9 Non-Medicare Benefit Services Services such as surgical podiatry, laser eye surgery and cosmetic surgery that do not attract a benefit from Medicare will result in significant out-of-pocket expenses, regardless of your level of Hospital cover. Hospital Guide 9
10 Step 2 Hospital Guide 10
11 Get a quote By obtaining a quote from the doctor or specialist involved in your hospitalisation (e.g. anaesthetist, assisting surgeon or pathologist) you will be aware of any unexpected costs. A list of common procedures and specialists likely to be involved can be found at: ahsa.com.au Access Gap Cover Access Gap Cover (AGC) is a billing scheme that aims to reduce or eliminate out-of-pocket expenses for doctor and specialist services received in hospital. AGC allows us to pay above the scheduled fee for doctors services provided to you as an inpatient, covering the entire doctor s fee or leaving you with significantly reduced out-of-pocket expenses. If your doctor chooses to participate in AGC, he/she should provide you with a written estimate of fees for the cost of your treatment. This is known as informed financial consent. Doctors may choose to participate in AGC on a patient-by-patient basis, so you should discuss this with them. If your doctor charges the AGC fee, you may have nothing to pay. If the charge is above the AGC fee, you will be able to establish the known gap you will have to pay before you receive treatment. Hospital Guide 11
12 Hospital Guide 12 The following checklist will help you to reduce, or determine the possible out-of-pocket costs associated with your treatment.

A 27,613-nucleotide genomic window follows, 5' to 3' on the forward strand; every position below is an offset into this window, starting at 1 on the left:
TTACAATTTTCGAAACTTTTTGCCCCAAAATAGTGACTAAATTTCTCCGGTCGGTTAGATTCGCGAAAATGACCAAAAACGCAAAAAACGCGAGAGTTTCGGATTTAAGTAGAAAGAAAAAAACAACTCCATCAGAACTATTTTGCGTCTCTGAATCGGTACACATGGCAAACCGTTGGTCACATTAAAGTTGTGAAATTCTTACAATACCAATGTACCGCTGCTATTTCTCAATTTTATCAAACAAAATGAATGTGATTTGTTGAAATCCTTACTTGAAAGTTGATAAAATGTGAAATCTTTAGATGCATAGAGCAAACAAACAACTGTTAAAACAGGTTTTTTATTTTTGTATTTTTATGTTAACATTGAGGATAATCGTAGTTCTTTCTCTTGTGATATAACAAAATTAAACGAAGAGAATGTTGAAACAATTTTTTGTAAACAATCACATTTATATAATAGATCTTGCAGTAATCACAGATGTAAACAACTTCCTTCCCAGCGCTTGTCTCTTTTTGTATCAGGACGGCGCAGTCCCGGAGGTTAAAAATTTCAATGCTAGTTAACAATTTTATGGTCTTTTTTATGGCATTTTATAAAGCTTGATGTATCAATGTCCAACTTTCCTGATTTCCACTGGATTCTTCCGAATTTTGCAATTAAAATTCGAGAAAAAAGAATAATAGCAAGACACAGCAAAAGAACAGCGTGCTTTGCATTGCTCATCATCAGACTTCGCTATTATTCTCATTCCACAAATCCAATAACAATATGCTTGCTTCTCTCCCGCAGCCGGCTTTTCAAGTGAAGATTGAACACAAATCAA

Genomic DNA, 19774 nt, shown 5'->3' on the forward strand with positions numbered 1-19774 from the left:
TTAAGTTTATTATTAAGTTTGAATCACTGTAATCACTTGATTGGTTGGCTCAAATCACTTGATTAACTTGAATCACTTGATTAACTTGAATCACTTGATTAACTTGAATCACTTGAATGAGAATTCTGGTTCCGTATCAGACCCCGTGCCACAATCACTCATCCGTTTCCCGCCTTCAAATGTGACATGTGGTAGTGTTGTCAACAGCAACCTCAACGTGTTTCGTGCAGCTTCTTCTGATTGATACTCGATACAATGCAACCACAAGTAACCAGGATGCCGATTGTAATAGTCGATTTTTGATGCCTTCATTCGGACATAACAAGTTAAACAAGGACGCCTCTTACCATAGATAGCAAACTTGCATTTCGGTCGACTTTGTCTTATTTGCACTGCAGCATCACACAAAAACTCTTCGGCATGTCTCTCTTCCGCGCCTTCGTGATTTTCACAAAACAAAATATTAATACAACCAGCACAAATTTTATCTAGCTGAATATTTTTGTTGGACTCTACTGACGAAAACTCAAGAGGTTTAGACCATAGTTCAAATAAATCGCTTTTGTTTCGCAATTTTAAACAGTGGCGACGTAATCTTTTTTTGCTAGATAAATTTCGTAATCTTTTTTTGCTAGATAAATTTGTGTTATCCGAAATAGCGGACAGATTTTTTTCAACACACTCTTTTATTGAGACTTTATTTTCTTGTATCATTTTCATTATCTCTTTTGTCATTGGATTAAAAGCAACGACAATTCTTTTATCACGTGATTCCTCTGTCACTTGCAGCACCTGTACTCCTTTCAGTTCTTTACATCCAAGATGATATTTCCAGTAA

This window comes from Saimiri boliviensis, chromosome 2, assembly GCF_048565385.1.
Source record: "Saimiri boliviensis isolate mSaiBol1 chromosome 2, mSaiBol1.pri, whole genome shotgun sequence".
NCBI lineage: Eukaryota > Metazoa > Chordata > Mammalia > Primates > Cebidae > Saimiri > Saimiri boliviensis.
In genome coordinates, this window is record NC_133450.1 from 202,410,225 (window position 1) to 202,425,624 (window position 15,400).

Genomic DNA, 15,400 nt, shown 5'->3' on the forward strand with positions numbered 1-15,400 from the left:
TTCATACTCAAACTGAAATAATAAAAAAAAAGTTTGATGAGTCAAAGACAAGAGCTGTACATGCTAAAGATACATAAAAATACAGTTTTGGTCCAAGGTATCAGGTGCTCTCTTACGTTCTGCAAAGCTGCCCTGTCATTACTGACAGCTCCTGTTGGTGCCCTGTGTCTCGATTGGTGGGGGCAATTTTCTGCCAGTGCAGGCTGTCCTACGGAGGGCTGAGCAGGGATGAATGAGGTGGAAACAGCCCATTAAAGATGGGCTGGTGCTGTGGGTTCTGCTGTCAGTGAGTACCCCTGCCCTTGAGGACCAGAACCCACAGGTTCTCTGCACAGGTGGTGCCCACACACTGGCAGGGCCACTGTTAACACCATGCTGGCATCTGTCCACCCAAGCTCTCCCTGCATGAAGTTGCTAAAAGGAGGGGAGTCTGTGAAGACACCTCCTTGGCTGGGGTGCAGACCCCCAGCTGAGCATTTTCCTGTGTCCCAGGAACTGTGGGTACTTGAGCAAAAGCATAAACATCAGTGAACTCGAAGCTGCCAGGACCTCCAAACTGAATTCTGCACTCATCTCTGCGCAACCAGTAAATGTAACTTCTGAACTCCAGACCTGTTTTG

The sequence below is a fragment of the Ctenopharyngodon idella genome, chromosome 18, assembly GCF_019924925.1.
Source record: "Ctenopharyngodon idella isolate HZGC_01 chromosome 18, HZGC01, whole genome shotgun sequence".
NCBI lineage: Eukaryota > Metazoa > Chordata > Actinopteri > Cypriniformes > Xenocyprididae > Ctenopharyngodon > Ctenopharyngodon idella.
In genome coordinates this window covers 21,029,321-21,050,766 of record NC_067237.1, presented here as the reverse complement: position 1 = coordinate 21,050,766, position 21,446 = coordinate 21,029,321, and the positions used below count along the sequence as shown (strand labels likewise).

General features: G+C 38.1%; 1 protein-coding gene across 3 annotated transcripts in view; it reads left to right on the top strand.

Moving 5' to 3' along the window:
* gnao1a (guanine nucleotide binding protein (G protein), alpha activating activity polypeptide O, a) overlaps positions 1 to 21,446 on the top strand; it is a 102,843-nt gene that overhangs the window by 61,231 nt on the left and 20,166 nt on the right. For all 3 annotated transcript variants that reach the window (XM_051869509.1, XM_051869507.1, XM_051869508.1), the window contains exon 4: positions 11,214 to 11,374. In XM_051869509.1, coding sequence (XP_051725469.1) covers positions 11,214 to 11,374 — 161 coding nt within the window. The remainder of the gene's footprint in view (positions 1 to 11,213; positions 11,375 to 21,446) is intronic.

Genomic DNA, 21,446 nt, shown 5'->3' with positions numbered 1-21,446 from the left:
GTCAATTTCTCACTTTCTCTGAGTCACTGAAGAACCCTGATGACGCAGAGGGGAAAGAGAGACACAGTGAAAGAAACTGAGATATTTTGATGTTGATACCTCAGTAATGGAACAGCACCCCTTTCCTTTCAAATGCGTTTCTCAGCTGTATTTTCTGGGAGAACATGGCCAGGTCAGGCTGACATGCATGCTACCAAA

13 Asking your doctor or specialist if they will participate in the Access Gap Cover scheme Do you participate in the Access Gap Cover scheme? Will the fee you charge be covered under Access Gap Cover or will I have to pay a known gap amount? If there is a gap amount, can you provide me with a quote so I know the exact amount for which I will be out-of-pocket? Can you provide me with the relevant Medicare Benefits Schedule (MBS) item numbers, so I can discuss these with UniHealth Insurance? Will any assisting doctors involved in my medical treatment, including assistant surgeons, radiologists, anaesthetists and pathologists, treat me under Access Gap Cover? What out-of-pocket expenses, if any, will there be for their services? Are you prepared to send the bill to UniHealth Insurance directly, so that my Medicare benefit can be claimed on my behalf and payment can be sent back to you? You can search for a list of doctors and specialists who have utilised Access Gap Cover in the past at unihealthinsurance.com.au, however this does not guarantee that they will agree to apply this scheme to every patient. Hospital Guide 13
14 Step 3 Hospital Guide 14
15 Check your hospital has an agreement UniHealth Insurance has agreements with most Australian private and day hospitals. Subject to your level of Hospital cover, these agreements provide for admitted patient accommodation fees including bed fees, theatre and labour ward fees, intensive and coronary care fees. Check if your hospital has an agreement with us by calling or visiting unihealthinsurance.com.au. If your chosen hospital does not have an agreement with us, you will be covered up to the default rate (set by the Government) and you will incur significant out-of-pocket expenses. Hospital Guide 15
16 Step 4 Hospital Guide 16